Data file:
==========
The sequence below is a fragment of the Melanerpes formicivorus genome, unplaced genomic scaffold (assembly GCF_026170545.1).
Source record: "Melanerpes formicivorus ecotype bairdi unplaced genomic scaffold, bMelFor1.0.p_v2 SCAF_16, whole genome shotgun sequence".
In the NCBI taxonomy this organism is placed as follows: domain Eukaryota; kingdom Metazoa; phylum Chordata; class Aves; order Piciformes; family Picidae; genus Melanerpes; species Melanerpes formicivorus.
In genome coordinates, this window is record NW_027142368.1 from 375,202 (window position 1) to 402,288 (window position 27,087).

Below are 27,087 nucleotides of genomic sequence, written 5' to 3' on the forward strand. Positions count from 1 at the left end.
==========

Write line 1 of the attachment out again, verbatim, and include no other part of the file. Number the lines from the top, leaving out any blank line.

The sequence below is a fragment of the Melanerpes formicivorus genome, unplaced genomic scaffold (assembly GCF_026170545.1).